Connecticut is quickly beating other states and even the federal government when it comes to hiring women in high-level positions of state government.
According to a recent report from the Governor’s Council on Women and Girls, women hold nearly 52 percent of executive branch jobs where they are considered officials and administrators, in comparison to the federal government, where they hold only 30 percent of the same jobs.
While this is great news, Connecticut still has a long way to go when facing some of the challenging trends in hiring women. “Connecticut, by comparison to other states and the federal workforce, appears more equitable across gender and racial-ethnic categories from a broad view,” the report said. “That said, the state has more work to do in addressing some of the distressing representation problems that are consistent with problems that exist across the country.”
For example, state female workers are more often than not segregated into the more “caring” jobs. The departments that look over health, education, and welfare services are predominantly filled with women, while the departments that cover law enforcement and STEM are filled with men.
To show the large imbalance in the scales, consider the workers at Connecticut’s Department of Rehabilitation Services that serve those with disabilities: these workers are 79 percent female. In contrast, at the Connecticut Military Department, only a little over 16 percent of workers are women.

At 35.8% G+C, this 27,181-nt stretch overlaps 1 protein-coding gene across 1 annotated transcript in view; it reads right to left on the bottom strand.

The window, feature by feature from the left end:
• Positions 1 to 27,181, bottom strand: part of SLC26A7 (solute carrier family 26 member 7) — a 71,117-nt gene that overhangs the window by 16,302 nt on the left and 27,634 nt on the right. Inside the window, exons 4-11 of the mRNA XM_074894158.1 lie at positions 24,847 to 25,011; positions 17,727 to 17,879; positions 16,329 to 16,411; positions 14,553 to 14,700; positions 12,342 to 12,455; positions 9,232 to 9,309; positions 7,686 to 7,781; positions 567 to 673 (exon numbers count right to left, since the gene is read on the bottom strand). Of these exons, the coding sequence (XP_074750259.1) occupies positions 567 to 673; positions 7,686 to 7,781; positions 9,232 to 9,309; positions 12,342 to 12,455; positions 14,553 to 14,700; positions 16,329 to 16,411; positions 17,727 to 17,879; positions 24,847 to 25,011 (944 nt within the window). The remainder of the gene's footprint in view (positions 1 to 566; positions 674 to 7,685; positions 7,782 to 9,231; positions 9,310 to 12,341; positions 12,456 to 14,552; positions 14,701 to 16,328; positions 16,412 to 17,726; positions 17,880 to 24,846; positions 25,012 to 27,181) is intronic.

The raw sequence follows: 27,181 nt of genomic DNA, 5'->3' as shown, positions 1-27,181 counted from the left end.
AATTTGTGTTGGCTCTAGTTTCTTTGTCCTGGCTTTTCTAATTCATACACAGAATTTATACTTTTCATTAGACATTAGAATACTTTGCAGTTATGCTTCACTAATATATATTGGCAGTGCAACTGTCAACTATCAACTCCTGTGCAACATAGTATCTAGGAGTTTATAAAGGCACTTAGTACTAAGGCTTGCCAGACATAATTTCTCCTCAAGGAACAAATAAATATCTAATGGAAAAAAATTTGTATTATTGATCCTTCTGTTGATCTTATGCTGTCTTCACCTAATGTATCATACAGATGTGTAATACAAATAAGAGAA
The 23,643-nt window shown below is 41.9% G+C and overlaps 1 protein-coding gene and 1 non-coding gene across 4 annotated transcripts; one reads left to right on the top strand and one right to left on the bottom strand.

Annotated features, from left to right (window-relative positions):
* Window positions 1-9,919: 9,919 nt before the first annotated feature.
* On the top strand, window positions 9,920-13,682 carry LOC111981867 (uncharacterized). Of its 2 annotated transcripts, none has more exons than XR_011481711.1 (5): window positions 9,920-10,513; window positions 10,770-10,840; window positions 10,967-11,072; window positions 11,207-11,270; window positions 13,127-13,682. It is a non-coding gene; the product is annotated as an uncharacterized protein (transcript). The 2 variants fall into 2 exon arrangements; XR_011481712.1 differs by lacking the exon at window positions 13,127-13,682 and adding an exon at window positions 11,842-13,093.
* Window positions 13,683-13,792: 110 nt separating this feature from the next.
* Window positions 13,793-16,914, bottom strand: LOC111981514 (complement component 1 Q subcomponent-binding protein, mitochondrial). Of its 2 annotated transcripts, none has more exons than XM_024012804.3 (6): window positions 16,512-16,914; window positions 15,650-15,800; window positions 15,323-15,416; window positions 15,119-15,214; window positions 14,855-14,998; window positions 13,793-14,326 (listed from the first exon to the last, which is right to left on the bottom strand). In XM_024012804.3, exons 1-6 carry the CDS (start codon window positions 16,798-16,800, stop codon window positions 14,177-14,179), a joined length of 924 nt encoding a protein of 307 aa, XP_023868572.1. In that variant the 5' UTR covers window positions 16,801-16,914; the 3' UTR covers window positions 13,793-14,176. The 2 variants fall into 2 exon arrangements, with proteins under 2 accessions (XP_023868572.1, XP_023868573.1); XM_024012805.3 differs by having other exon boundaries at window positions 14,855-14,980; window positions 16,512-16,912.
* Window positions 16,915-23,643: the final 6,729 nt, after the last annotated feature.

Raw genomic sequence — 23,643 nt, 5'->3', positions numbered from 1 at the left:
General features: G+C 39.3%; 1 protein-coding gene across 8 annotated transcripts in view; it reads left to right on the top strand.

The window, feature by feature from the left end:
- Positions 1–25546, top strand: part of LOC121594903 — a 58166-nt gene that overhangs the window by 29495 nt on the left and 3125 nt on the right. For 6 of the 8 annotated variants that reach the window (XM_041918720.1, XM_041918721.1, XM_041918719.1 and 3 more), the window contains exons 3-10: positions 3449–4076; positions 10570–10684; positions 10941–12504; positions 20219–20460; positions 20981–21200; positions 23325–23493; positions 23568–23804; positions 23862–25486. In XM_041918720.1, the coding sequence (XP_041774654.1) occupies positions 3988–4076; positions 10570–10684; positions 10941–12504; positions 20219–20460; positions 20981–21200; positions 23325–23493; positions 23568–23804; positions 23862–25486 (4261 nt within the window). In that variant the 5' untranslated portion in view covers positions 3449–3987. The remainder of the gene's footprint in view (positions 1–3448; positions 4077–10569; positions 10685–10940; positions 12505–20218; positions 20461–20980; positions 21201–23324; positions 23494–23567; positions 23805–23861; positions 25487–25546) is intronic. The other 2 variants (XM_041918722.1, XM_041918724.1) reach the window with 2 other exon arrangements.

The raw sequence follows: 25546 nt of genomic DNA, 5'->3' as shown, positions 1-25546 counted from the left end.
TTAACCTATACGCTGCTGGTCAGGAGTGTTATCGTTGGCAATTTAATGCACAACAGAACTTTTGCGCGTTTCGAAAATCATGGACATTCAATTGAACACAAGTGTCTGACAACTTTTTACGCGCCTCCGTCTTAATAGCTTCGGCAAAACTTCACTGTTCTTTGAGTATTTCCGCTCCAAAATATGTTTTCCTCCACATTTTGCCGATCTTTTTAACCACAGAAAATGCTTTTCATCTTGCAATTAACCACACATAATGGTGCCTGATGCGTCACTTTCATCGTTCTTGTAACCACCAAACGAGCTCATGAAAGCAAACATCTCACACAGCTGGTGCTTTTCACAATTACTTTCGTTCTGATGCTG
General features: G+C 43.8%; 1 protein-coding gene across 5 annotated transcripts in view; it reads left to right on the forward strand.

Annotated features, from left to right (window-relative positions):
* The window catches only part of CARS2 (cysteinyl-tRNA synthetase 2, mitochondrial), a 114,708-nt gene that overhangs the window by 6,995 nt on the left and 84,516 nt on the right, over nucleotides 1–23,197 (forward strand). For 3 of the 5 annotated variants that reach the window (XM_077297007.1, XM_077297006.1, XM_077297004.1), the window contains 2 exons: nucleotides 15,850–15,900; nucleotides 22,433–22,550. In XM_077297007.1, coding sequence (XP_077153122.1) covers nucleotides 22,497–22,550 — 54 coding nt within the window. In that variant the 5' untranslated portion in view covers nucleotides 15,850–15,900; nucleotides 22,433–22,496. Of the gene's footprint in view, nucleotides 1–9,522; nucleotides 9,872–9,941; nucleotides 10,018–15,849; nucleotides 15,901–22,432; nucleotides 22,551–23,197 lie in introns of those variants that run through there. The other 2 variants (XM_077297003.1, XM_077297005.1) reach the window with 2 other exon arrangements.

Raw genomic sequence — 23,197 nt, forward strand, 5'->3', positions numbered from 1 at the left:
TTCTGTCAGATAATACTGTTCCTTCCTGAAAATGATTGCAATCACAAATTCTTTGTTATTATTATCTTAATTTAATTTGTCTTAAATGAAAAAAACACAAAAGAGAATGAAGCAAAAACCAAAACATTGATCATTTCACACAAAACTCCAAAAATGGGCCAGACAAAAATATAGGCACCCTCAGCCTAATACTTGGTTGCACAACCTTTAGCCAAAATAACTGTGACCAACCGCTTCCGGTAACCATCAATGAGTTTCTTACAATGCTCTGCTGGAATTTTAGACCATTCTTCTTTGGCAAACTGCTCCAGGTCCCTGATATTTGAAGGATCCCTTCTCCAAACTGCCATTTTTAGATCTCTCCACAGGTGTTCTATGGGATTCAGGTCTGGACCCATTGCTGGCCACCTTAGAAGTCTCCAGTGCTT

Democratic State Comptroller Kevin Lembo, who worked on the report, says that Connecticut still has work to do to ensure equality for women. “When you drill down into the population by agency, you find some of the challenges that you see elsewhere, where you see women and people of color are concentrated in certain agencies, certain positions, certain occupations,” he said. Despite the challenges, Connecticut women overall are earning about $1,000 more per year than their male counterparts on average in state jobs.
Besides the basic segregation and pay differences between men and women, there are even more differences for men and women of color. Minority men and women earn less than their white coworkers, around $10,000 less for men and almost $8,000 less for women. Minorities are also segregated into certain types of jobs like their white coworkers. More minority men are in the Department of Corrections, while more white men are in the Department of Emergency Services and Public Protection.
This report is being treated as a blueprint for the state departments to balance each section of the workforce, but officials urge the departments to conduct their own reviews too.
Such reviews could be critical as a large portion of the Connecticut workforce is set to retire in the next few years. The Connecticut State Police could lose up to half of their state troopers to retirement by 2023. The Department of Public Health could also lose about 40 percent of its workforce to retirement in the next two years.
The continued review of how many women are in the workplace and where they are placed is essential to ensure that women continue to be heard and represented. Connecticut is well on its way to gender balance.